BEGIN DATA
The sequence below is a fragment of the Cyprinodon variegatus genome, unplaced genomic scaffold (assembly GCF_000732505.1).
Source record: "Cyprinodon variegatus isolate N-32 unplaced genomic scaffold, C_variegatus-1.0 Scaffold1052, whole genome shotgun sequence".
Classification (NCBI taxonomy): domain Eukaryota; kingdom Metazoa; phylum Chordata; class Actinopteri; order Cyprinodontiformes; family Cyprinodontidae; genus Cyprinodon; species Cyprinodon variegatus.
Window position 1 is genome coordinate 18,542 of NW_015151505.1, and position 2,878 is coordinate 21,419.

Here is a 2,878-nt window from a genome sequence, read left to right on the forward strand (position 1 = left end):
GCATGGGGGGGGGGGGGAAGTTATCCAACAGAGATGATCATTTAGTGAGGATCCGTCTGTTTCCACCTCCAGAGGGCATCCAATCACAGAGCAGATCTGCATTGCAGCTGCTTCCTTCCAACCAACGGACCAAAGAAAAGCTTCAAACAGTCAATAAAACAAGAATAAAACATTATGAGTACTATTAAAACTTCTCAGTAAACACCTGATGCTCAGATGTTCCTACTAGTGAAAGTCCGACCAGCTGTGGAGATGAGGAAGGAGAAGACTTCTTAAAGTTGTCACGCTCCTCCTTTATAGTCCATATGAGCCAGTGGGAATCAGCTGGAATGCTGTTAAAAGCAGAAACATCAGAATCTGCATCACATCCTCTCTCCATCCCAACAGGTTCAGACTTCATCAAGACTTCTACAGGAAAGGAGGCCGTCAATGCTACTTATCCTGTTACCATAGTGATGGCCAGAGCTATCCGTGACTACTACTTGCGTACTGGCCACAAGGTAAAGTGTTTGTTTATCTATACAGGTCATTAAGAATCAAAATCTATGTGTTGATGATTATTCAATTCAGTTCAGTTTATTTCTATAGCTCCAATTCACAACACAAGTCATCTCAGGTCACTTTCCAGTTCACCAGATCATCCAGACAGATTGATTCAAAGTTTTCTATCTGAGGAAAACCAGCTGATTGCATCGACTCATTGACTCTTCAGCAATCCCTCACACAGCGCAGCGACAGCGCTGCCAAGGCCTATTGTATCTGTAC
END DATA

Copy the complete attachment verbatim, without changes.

The sequence below is a fragment of the Cyprinodon variegatus genome, unplaced genomic scaffold (assembly GCF_000732505.1).
Source record: "Cyprinodon variegatus isolate N-32 unplaced genomic scaffold, C_variegatus-1.0 Scaffold1052, whole genome shotgun sequence".
Classification (NCBI taxonomy): domain Eukaryota; kingdom Metazoa; phylum Chordata; class Actinopteri; order Cyprinodontiformes; family Cyprinodontidae; genus Cyprinodon; species Cyprinodon variegatus.
Window position 1 is genome coordinate 18,542 of NW_015151505.1, and position 2,878 is coordinate 21,419.

Here is a 2,878-nt window from a genome sequence, read left to right on the forward strand (position 1 = left end):
GCATGGGGGGGGGGGGGAAGTTATCCAACAGAGATGATCATTTAGTGAGGATCCGTCTGTTTCCACCTCCAGAGGGCATCCAATCACAGAGCAGATCTGCATTGCAGCTGCTTCCTTCCAACCAACGGACCAAAGAAAAGCTTCAAACAGTCAATAAAACAAGAATAAAACATTATGAGTACTATTAAAACTTCTCAGTAAACACCTGATGCTCAGATGTTCCTACTAGTGAAAGTCCGACCAGCTGTGGAGATGAGGAAGGAGAAGACTTCTTAAAGTTGTCACGCTCCTCCTTTATAGTCCATATGAGCCAGTGGGAATCAGCTGGAATGCTGTTAAAAGCAGAAACATCAGAATCTGCATCACATCCTCTCTCCATCCCAACAGGTTCAGACTTCATCAAGACTTCTACAGGAAAGGAGGCCGTCAATGCTACTTATCCTGTTACCATAGTGATGGCCAGAGCTATCCGTGACTACTACTTGCGTACTGGCCACAAGGTAAAGTGTTTGTTTATCTATACAGGTCATTAAGAATCAAAATCTATGTGTTGATGATTATTCAATTCAGTTCAGTTTATTTCTATAGCTCCAATTCACAACACAAGTCATCTCAGGTCACTTTCCAGTTCACCAGATCATCCAGACAGATTGATTCAAAGTTTTCTATCTGAGGAAAACCAGCTGATTGCATCGACTCATTGACTCTTCAGCAATCCCTCACACAGCGCAGCGACAGCGCTGCCAAGGCCTATTGTATCTGTAC